While I tend to handle my disease with sarcasm, humor, and witty banter, I am still human with raw emotions. The system is not designed for rare disease patients, especially ones who are using off label therapies. We are forced to micromanage care, and anytime you look away, you risk someone else dropping the ball. Most of the time, those people are not the ones directly caring for you (like doctors or nurses), so it makes advocating for yourself much more difficult.
I absolutely hate having to be assertive, direct, and at times downright demanding to get what I need to battle ITP. I want to find creative solutions to the problems all of us rare disease patients face. Every time I’ve shared these bumps in the road, patients tell me their horror stories. I know we are not alone, but it seems like the system temporarily corrects itself for one of us, then goes right back to operating under broken processes. At the end of the day, this helps no one, because the cycle continues.
I hope that after all my infusions are finished and I am back in remission, I can work with payers, hospital systems, EHR companies, legislators and rare disease groups to fix a lot of these issues. There’s no sense in dismissing them once my treatments are over, because I will eventually be back in the system when I come out of remission again. I also want to turn negatives into positives. I want my challenges, problems, and pain points to help inspire change.
Now on to some interesting things about today’s infusion:
I had a reaction an hour in, complete with itchy eyes, throat and ears. I became flushed while my nose got stuffy. They had to stop the infusion and administer more Benadryl plus IV steroids. I had pre-meds of Benadryl and Tylenol, but no steroids. That’s likely what caused my allergic reaction (it was similar to what I experience with cats). For the next three infusions, I am going to ask for the steroids as pre-meds too.
My platelets went from 169,000 to 94,000 in 6 days. I am destroying them rapidly, so I am anxious to see how quickly Rituxan will work.
Food already tastes a little bland, but I’m hoping that will help me lose the 10lbs I gained from steroids!
Now that infusion one is finished, I am anxiously awaiting next Monday. Keeping my fingers crossed that the rest of the process is smooth from here on out. I appreciate the compassion shown by my nurse today. She went above and beyond to advocate for me when I felt defeated. She made it happen, and for that I am eternally grateful.
On Monday 7/1, I’ll be repurposing Rituxan for Immune Thrombocytopenia for a second time. The goal is to put me back into remission for an extended period of time. When I used Rituxan at the end of 2014, I had a remission period over four years. I’d like to think we will be able to achieve similar results this time around.
Rituxan is a chimeric monoclonal antibody targeted against the pan-B-cell marker CD20. In plain English, it targets B-cells by going after CD20 which is expressed on the surface. Ultimately, after multiple blood tests and positive results from immunosuppression by steroids, we were able to figure out my B-cells were responsible for destroying my platelets. By shutting them down using Rituxan, I am able to maintain a normal platelet count.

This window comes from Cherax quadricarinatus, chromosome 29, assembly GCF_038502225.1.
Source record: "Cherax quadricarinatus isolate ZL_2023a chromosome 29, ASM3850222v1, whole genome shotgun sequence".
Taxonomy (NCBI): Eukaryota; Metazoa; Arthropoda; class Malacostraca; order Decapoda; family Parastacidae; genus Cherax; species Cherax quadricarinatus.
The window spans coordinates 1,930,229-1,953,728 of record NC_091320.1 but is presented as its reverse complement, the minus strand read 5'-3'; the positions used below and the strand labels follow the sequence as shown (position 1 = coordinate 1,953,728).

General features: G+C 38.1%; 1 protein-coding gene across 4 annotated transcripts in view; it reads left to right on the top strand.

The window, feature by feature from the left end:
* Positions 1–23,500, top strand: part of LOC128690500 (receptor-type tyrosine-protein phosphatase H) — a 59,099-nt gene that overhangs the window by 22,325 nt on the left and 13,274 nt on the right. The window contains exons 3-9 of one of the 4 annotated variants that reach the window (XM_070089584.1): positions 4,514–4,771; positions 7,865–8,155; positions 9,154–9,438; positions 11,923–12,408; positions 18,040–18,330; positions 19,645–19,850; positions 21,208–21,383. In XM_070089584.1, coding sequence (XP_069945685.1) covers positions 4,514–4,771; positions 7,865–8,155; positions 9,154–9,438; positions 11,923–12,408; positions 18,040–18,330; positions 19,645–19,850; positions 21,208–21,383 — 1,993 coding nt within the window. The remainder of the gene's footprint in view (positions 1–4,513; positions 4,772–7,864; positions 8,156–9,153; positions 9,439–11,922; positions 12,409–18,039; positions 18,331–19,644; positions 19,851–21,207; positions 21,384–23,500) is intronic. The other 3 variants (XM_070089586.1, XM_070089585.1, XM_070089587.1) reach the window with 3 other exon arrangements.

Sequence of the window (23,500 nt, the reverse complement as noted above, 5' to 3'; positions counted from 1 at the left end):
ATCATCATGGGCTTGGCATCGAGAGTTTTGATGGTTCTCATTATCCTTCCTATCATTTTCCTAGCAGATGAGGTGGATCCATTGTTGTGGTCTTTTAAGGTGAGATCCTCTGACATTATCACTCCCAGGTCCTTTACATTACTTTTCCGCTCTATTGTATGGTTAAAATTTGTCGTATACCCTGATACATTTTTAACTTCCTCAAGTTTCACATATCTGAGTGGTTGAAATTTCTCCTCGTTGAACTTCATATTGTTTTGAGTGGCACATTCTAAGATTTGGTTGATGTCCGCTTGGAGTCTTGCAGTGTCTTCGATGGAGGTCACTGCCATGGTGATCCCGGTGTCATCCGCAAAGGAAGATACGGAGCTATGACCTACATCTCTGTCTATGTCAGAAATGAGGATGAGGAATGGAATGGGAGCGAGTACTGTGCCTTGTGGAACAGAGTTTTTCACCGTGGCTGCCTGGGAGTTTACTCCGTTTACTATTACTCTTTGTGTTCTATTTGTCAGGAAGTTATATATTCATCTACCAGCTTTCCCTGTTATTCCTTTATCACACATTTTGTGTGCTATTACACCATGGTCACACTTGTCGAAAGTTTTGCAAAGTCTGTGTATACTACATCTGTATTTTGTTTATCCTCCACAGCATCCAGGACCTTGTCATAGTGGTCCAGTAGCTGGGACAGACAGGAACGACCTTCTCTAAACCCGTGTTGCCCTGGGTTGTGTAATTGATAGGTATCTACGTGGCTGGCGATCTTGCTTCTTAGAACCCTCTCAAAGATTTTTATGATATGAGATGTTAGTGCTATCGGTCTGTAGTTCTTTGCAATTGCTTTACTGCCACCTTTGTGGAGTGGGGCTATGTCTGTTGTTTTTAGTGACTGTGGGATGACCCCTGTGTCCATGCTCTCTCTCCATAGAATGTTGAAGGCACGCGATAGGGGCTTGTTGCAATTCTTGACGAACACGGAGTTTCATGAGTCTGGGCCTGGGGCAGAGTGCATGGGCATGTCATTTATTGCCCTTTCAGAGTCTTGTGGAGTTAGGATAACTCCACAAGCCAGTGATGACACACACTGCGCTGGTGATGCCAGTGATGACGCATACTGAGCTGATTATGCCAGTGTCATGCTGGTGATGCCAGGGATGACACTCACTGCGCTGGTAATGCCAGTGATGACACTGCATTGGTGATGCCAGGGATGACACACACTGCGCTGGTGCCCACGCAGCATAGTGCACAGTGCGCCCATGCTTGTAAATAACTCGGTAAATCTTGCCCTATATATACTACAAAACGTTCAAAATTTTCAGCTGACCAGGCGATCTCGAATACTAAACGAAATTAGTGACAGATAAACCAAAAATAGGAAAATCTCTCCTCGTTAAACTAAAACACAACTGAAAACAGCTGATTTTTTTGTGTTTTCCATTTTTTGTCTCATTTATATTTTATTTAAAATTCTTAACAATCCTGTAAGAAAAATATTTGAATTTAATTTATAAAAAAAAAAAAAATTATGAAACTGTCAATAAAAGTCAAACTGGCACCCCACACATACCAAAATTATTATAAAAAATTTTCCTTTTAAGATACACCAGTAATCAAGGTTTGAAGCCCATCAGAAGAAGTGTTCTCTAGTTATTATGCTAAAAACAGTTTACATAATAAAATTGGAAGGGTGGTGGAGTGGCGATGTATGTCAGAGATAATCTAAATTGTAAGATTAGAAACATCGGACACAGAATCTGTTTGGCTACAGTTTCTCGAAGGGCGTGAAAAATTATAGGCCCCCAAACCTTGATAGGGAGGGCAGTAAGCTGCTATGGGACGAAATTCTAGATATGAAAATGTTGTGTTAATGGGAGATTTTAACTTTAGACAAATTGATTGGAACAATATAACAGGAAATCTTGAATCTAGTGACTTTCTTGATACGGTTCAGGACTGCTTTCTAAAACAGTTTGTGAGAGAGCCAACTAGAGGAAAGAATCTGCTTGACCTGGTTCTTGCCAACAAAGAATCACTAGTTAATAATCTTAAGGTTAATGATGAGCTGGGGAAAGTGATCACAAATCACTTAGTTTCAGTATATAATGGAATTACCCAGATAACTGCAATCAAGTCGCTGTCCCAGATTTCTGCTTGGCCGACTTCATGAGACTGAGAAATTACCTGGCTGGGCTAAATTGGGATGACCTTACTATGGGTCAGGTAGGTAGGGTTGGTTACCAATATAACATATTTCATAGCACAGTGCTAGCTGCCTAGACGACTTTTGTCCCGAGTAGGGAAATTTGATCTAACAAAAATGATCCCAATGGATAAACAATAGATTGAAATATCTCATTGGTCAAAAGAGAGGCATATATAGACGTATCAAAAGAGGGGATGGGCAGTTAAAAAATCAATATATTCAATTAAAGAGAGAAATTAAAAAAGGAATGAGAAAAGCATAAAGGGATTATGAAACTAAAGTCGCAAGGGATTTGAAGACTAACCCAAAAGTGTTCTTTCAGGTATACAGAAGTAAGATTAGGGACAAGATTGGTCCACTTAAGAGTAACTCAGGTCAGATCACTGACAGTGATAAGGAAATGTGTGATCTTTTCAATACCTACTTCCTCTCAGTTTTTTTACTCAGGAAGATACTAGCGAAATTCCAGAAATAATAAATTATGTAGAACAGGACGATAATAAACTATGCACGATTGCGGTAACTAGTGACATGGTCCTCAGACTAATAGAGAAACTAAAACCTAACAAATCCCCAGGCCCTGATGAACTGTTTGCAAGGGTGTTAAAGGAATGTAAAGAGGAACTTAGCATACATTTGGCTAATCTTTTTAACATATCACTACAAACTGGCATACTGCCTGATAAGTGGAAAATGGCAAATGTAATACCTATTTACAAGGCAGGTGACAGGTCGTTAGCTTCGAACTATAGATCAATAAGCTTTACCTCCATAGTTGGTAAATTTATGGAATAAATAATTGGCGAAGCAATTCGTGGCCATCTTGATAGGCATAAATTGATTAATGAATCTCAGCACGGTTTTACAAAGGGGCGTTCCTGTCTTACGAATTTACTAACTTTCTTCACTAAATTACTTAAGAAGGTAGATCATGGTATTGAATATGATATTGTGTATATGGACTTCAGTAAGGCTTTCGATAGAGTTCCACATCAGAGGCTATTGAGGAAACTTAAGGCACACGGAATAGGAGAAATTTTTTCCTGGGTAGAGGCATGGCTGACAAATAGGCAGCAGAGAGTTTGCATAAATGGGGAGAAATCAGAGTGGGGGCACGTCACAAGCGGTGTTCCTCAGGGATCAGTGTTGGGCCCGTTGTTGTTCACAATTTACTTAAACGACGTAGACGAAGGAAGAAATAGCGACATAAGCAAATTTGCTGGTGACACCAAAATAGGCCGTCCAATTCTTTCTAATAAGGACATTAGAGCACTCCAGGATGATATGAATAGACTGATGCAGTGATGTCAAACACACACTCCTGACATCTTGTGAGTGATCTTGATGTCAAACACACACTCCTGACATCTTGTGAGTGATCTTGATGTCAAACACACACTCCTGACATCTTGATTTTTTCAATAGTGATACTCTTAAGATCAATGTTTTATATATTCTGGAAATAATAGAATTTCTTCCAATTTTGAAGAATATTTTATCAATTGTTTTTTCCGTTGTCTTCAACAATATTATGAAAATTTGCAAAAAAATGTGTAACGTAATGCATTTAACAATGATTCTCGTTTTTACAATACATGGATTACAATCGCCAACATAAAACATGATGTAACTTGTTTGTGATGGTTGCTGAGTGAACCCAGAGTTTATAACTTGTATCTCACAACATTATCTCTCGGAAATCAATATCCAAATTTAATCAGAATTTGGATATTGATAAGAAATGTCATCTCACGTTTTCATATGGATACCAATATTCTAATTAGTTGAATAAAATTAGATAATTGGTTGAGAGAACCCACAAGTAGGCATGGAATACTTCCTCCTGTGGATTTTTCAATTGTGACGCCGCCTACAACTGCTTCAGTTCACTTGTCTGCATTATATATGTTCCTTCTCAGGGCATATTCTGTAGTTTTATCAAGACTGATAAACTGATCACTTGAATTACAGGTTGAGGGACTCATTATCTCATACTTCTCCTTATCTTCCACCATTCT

The first test I received is Anti-Nuclear Antibody (ANA) which came back positive and indicates autoimmune activity. We also tested for Lupus, Rheumatoid Arthritis, and Sjögren’s Syndrome among others. I ended up also testing positive for SS-B antibodies, further confirming autoimmune activity. Another great marker: I respond very well to immune suppression with Prednisone. All of these factors collectively helped my doctor come to the conclusion that I had chronic Immune Thrombocytopenia and I was destroying platelets via my B-cells. I never had a bone marrow biopsy because when I am on high doses of Prednisone, my platelet count returns to normal. There is nothing to indicate that I have any issues with platelet production in my bone marrow.
Because of this, N-Plate and Promacta would not be the right treatment for me. I could stimulate platelet production, but my B-cells would destroy those platelets as well. Ultimately, the idea is to stop the process of platelet destruction. That’s how I came to the decision to use Rituxan in 2014, and why I advocated so hard to use it again this time.
So now I begin the process of making myself an N-of-1 example of how Rituxan can help ITP patients with B-cell led destruction of platelets. We will collect a CBC before each of the four infusions to track progress. I am currently on no medication for my platelets after I finished my Dexamethasone pulse last Monday (one week before my first infusion).
Besides chasing remission for a second time, I had an inordinate amount of trouble getting insurance to approve this treatment. We must see to it that Rituxan become an on-label therapy for Immune Thrombocytopenia, especially since patients with B-cell led destruction of their platelets do not have an FDA-approved treatment.
Acknowledging the clinical diversity of ITP is a must, especially with multiple drugs on the market and more in development. There is no one size fits all treatment for ITP, and what works for me may not work for another patient. Gathering treatment data and comparing it with ANA tests will be a great way to dissect some potential remission patterns in patients.